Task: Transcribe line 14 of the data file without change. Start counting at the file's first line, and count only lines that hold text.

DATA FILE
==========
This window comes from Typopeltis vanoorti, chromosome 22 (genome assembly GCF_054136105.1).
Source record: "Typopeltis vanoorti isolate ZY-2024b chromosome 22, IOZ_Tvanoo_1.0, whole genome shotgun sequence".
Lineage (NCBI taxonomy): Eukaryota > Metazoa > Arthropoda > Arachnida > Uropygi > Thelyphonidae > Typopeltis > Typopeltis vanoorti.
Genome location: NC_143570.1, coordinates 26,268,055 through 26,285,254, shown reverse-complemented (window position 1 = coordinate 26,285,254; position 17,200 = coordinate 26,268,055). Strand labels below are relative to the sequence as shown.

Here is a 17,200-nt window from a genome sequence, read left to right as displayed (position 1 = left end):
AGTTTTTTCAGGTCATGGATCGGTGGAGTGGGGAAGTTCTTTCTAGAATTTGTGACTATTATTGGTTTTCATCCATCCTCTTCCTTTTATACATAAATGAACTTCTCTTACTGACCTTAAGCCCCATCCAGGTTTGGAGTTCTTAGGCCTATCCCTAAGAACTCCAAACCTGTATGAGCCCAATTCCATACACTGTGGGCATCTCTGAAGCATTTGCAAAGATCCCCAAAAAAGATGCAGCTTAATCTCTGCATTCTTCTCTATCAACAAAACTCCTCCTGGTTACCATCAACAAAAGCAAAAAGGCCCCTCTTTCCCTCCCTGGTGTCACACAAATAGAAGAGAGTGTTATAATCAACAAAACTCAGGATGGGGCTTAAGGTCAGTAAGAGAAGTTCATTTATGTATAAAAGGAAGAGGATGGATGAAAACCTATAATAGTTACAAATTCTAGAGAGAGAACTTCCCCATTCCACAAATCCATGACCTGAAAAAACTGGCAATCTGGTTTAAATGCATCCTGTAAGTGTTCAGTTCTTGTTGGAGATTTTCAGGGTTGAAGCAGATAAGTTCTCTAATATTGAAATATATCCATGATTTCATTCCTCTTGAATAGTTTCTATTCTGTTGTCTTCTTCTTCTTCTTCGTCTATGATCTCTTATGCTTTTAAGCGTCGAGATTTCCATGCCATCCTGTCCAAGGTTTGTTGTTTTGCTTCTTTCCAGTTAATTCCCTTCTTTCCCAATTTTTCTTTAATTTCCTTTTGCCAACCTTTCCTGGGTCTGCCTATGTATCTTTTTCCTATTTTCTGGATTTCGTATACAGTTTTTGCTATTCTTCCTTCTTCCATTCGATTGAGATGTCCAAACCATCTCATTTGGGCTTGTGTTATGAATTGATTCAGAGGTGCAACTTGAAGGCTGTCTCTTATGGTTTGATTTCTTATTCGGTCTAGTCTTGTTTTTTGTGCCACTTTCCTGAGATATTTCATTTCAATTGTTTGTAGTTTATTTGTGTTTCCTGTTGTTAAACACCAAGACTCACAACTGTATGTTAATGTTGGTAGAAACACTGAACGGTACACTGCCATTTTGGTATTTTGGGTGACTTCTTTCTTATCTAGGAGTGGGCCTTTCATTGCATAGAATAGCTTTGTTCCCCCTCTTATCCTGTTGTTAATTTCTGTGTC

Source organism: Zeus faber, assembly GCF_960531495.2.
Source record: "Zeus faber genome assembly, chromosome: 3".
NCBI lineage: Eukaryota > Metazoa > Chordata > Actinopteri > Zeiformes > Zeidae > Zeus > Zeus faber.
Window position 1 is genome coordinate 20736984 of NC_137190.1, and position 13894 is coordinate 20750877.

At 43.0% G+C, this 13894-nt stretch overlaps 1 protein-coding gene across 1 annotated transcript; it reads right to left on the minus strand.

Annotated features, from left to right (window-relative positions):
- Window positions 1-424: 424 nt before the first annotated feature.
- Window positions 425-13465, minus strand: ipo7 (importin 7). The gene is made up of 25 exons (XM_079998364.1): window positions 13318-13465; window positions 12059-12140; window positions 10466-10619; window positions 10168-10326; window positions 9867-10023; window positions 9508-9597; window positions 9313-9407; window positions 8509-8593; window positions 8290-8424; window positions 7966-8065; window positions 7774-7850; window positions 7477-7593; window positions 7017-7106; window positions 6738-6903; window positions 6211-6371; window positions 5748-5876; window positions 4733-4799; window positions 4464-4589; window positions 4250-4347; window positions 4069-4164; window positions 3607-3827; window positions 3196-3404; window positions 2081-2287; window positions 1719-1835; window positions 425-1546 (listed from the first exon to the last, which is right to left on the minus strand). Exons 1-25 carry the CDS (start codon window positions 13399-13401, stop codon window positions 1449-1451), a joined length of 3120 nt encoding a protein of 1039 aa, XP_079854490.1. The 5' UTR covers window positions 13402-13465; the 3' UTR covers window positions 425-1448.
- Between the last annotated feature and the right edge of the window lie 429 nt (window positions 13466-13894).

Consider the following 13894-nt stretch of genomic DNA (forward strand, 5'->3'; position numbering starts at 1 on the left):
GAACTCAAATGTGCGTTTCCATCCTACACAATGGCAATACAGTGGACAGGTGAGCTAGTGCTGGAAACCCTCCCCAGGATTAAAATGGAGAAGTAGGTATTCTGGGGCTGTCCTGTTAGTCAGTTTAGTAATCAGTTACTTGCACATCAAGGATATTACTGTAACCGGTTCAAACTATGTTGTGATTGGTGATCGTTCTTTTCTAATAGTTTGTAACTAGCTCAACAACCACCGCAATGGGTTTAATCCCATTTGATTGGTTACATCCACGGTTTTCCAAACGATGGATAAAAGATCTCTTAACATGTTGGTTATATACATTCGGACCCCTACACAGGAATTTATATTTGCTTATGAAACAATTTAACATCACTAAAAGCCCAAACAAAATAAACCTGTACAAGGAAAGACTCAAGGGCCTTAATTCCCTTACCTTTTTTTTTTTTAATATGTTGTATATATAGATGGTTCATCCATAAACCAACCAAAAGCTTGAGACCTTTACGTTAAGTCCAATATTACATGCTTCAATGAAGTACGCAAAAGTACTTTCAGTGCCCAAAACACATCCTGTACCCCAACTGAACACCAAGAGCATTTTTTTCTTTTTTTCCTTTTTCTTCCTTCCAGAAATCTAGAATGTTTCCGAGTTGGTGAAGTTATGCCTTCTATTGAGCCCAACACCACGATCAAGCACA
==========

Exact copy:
- Window positions 425-13465, minus strand: ipo7 (importin 7). The gene is made up of 25 exons (XM_079998364.1): window positions 13318-13465; window positions 12059-12140; window positions 10466-10619; window positions 10168-10326; window positions 9867-10023; window positions 9508-9597; window positions 9313-9407; window positions 8509-8593; window positions 8290-8424; window positions 7966-8065; window positions 7774-7850; window positions 7477-7593; window positions 7017-7106; window positions 6738-6903; window positions 6211-6371; window positions 5748-5876; window positions 4733-4799; window positions 4464-4589; window positions 4250-4347; window positions 4069-4164; window positions 3607-3827; window positions 3196-3404; window positions 2081-2287; window positions 1719-1835; window positions 425-1546 (listed from the first exon to the last, which is right to left on the minus strand). Exons 1-25 carry the CDS (start codon window positions 13399-13401, stop codon window positions 1449-1451), a joined length of 3120 nt encoding a protein of 1039 aa, XP_079854490.1. The 5' UTR covers window positions 13402-13465; the 3' UTR covers window positions 425-1448.